The color you see in a laser’s light is often different than the one it initially generates. Many lasers create infrared light, which then passes through a crystal converting its energy – and therefore its wavelength – to light of a visible color like green or blue.
Frequently, that crystal is made of potassium diphosphate (KDP), a common material that has properties that make it invaluable: Not only can a KDP crystal alter the light’s color, but it also can act as a switch that changes the light’s polarization (the direction in which its electric field vibrates) or prevent it from passing through the crystal until just the right moment. The data carried by laser light through fiber-optic cables depends on the light’s polarization, and many applications depend on a laser pulse’s timing.
Small KDP crystals are easy to make, and these find use in pocket laser pointers and telecommunications systems alike. But for higher-energy applications, scientists have searched for decades for a way to make large, high-quality crystals that can survive repeated exposure to intense laser pulses, but a solution has remained elusive.
The team has found useful results by growing KDP crystals in solution. These crystals take the form of hexagonal-shaped hollow tubes and long rods just a few micrometers wide. Individually, these KDP microcrystals have an energy-conversion efficiency surpassing even the best KDP crystals under the same conditions, raising the possibility of directly growing crystals for use in telecommunications.
The team also suggests the rods could be stacked up like firewood, building a larger piece out of billions of the tiny filaments. Before they are stacked together they could be coated by a thin layer of conductive material that carries heat away, rendering them capable of handling repeated pulses of high-intensity laser light – potentially broadening their application range if a way can be found to stack them.
The mystery is why the microcrystals perform as they do. Basic physics says they shouldn’t. Conventional physics models indicate that an optical medium like a crystal must not be symmetric about its center if it is to convert energy efficiently, yet these microcrystals appear to break this rule.
“We’ve spoken to a number of experts in different fields worldwide, and none of them can explain it,” says NIST physicist Lu Deng. “Currently no theory can explain the initial growth mechanism of this exotic crystal. It’s challenging our current understanding in fields from crystallography to condensed matter physics.”
While theory catches up with data, Deng said the team is concentrating on the engineering challenges of growing stackable microcrystal rods.
“We can grow more than 1,000 microstructures every 10 minutes or so on a single glass slide, so growing a large amount is not a problem,” he said. “What we need to figure out is how to grow a large fraction of them with nearly uniform cross-sections since that will be important in the final assembly stage.”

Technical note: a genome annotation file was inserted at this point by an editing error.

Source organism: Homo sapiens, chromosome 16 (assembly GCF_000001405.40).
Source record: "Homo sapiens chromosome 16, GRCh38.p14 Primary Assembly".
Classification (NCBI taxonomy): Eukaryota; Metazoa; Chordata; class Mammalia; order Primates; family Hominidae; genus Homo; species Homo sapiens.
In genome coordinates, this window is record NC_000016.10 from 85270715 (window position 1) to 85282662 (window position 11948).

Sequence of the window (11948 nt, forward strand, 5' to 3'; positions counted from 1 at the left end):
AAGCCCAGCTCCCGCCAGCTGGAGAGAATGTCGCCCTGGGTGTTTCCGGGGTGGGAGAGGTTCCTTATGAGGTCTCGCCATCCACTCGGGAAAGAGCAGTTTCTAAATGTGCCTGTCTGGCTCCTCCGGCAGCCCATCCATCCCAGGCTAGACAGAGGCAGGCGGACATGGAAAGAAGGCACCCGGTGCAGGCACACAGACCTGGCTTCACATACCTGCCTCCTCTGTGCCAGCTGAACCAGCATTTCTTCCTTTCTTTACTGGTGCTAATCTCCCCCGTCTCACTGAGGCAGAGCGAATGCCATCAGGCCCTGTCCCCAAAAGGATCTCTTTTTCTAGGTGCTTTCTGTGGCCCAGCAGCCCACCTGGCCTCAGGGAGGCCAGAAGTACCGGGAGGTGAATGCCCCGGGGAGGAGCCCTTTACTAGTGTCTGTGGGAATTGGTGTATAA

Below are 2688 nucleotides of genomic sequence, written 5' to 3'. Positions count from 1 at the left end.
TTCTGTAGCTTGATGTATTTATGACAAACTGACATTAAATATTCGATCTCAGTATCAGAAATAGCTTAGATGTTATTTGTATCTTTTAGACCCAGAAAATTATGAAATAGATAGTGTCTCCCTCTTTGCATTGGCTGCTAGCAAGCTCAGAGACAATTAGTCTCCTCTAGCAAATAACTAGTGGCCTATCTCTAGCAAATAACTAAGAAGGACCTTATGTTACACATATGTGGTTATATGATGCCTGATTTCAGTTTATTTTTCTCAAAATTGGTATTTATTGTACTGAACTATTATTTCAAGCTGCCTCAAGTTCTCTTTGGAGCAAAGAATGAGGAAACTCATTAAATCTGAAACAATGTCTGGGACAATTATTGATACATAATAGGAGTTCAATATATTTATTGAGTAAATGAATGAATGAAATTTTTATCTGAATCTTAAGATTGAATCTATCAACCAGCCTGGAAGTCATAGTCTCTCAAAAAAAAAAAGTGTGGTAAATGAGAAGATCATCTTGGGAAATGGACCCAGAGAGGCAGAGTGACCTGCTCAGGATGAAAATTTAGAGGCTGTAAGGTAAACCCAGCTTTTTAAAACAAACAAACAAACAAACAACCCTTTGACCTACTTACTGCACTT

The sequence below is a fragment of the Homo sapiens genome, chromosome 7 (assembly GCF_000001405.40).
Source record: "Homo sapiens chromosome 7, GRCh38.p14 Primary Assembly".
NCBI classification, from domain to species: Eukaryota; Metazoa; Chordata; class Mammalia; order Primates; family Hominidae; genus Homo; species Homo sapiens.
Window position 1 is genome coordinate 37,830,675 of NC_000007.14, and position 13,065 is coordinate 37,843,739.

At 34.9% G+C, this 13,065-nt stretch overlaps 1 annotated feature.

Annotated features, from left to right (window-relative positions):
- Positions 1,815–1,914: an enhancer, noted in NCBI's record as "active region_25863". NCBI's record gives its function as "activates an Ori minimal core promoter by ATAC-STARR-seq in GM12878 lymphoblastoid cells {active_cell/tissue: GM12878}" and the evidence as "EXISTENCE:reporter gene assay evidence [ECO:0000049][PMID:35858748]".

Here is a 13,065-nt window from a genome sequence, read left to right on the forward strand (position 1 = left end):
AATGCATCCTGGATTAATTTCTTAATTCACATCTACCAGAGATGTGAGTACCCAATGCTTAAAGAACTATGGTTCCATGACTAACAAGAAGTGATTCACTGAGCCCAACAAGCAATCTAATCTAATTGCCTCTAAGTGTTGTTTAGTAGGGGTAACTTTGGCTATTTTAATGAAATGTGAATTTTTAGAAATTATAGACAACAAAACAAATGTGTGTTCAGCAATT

Visible lasers offer exquisite control of x-ray light in a tabletop apparatus, potentially providing access to new insights to chemical reactions, proteins, and even atoms’ inner workings.
By crossing two counter-rotating ultrafast laser beams in a gas target, scientists controlled the direction and polarization of laser-like beams in the extreme ultraviolet and soft x-ray portions of the spectrum. This represents a new ability to manipulate x-ray light using visible light, and obviates the need for inefficient and expensive optics that other approaches must use to filter and steer such beams.
This source enables, for example, tabletop measurements of dynamics in novel magnetic materials occurring on the fastest time scales. It also allows scientists to study chiral molecules, such as proteins or DNA, that come in left- and right-handed versions. Furthermore, the method used to generate the beams provides a path to generating isolated attosecond (one quintillionth of a second) pulses of light with circular polarization.
Researchers at JILA, a joint research institute of the University of Colorado and the National Institute of Standards and Technology, have developed a method to produce ultrafast pulses of circularly polarized extreme ultraviolet (EUV) light in a tabletop setup. The approach uses high-harmonic generation (HHG) driven by ultrafast laser pulses. In this process, laser pulses rip electrons from atoms, accelerate the electrons to high energy, and smash them back into the parent ion to generate pulses of extreme ultraviolet light at harmonics of the driving laser frequency. Specifically, the researchers developed a new experimental configuration in collaboration with the Colorado School of Mines, in which the HHG process is driven by two ultrafast laser beams of opposite circular polarization that are crossed in a gas sample. This novel HHG geometry simultaneously generates left- and right-circularly polarized EUV beams at each of the emitted harmonic wavelengths. This approach can be implemented on a laboratory tabletop, and the EUV beams of different helicity and harmonic order are physically separated from each other as well as from the driving lasers. The angular separation of the EUV beams eliminates the need for expensive filters, mirrors, or gratings that otherwise would attenuate and temporally broaden the pulse. This flexible arrangement allows researchers to make measurements at a particular wavelength and polarization by simply placing a sample into the isolated beam path. The researchers demonstrated the practical use of this new light source by measuring the magnetic circular dichroism of a 20-nm iron film. Furthermore, numerical simulations demonstrate that this phase-matching configuration makes possible the generation of isolated attosecond pulses with circular polarization. Before this discovery, there were no experimentally realized methods for generating isolated circularly polarized high harmonics.